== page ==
Tag Archives: allergies

Sunscreen: Healthy or Toxic?

It’s not an easy question. Most of us know that there is a relationship between sun exposure and skin cancer. But how many know about the problems inherent in many of the lotions that are on the market – there to supposedly limit damage to our skin?

What if the products you were buying and lathering on your face and the skin of your family contained chemicals that when exposed to sunlight actually broke down into compounds that can cause cancer? What if they contained chemicals that could disrupt normal hormonal function? But the government is there to help keep us safe, isn’t it? Unfortunately, the FDA has not made a final ruling on standards for sunscreens for the past 32 years. Proposed standards would require manufacturers to provide proof of their safety, UVA and UVB protection, and waterproof stability if those claims were made.

Research found on the website of the Environmental Working Group shows that 60% of sunscreens in the US contain oxybenzone as the active ingredient, to prevent burning and sun damage to skin. What the purveyors of these products do not tell you is that oxybenzone, which may be easier to apply to the skin than mineral sunscreens – like zinc oxide or titanium dioxide – is absorbed into the skin in large amounts, potentially causing allergic reactions and hormone disruption. Researchers now recommend that oxybenzone not be used on children.

Vitamin A is a wonderful antioxidant and has been shown to beneficially reduce free radical damage when taken internally or applied to the skin in night creams. But using Vitamin A in sunscreen has potentially carcinogenic effects. So rather than preventing skin cancer, it actually may be contributing to it. Look for “retinol palmitate” as it is sometimes called on labels.

Much safer products are on the market now. But you have to be willing to do some research and read some labels. The biggest issue with the labels is that most of them have many ingredients. And most of the ingredients are unknown and unpronounceable by the general public.

But here is a good point. We know that our skin is a great delivery vehicle for medications, right? Why else would there be patches for quitting smoking, birth control and other medications? We do absorb substances readily through our skin. And yet we assume that the skin care industry, which is largely unregulated, has our best health at heart. I hate to be the one to break it to you, but it’s not true. We live in a great capitalistic society, and they want to make money. Many of the chemicals and fragrances that are added to make them appealing are very unhealthy.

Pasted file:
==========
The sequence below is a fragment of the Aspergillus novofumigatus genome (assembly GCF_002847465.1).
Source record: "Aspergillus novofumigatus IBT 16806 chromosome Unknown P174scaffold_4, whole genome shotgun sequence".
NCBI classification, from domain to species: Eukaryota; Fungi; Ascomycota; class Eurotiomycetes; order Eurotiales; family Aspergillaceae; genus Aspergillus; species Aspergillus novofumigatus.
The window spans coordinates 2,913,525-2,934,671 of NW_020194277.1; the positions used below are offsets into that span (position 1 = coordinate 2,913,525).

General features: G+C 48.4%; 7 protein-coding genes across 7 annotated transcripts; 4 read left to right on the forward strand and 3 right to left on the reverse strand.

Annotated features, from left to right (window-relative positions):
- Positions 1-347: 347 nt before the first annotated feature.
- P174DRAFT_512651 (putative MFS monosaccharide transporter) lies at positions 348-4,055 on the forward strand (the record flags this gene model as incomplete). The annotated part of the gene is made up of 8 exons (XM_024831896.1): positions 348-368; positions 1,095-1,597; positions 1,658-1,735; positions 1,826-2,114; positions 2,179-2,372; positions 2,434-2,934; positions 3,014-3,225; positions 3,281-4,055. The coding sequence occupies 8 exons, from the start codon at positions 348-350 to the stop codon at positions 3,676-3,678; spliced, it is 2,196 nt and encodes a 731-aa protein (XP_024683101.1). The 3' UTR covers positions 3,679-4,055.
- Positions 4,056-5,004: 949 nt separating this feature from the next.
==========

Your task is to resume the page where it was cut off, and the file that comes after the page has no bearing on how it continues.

I don’t expect you to go out and get a degree in chemistry to understand all of this. Here are a few hints to help:

  • More is not better. Aim for labels with fewer ingredients – not so many that you are weary to read all of them.
  • Familiar is good! If it sounds like a strange chemical that you can’t even pronounce, you might want to think twice about it.
  • “Baby” in the name does NOT mean it is safe for kids!
  • Don’t assumethat there is someone knowledgeable at your health food store who prevents the unhealthy ones from being put on the shelves.
  • Mineral sunscreens – zinc oxide or titanium dioxide – provide physical barriers to the sun yet are not absorbed into the skin.
  • Check www.ewg.org to see if your sunscreen is safe, or to find one that is (as well as read more in-depth research on sunscreen ingredients).
  • Use other protective barriers against the sun, such as clothing, hats, and umbrellas. And avoid being in the noonday sun when the UV rays are potentially most damaging.
pink wildflowers

Pink wildflowers

We all love this surge in warm weather and ability to spend some time outside. Spring and summer are a wonderful time for enjoying nature. Soak up your summer rays safely.

Sara Thyr, ND

Willowbend Natural Medicine

www.DrThyr.com

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My Dream Column

I have often had this vision of myself as a columnist for some fabulous journal or newspaper. Readers would write in their questions and I’d give my perspective and experience as a naturopathic doctor to help answer their questions.

Now, nothing beats and one-to-one appointment with a practitioner to help take care of your health concerns. But this might be an avenue to at least help people care for themselves in simple ways.

I decided this morning, that since  I have this blog, I will begin here. I will answer both questions from you, my readers, as well as add some questions that I am frequently asked both in practice and in other settings.

Some things are too complicated. Or too individual. I will tell you when that is the case.

For now my agenda is allergies. I will give as much advice as I can for those suffering this time of year.

Naturopathic Medicine Comes to Petaluma, California

Welcome to my blog. Thanks, Kelley, for getting me moving!

My husband and I just relocated from New Hampshire to Petaluma. My practice is now open. It is called Willowbend Natural Medicine.

As a naturopathic doctor I work to find and treat the cause of disease. I focus on women’s health issues, including infertility, menopausal issues, restless leg issues, depression and anxiety. A typical treatment plan will be individualized to suite your needs, and may include nutrition, lifestyle changes, supplements, herbs and homeopathy. Focus on the whole person is critical to the healing process.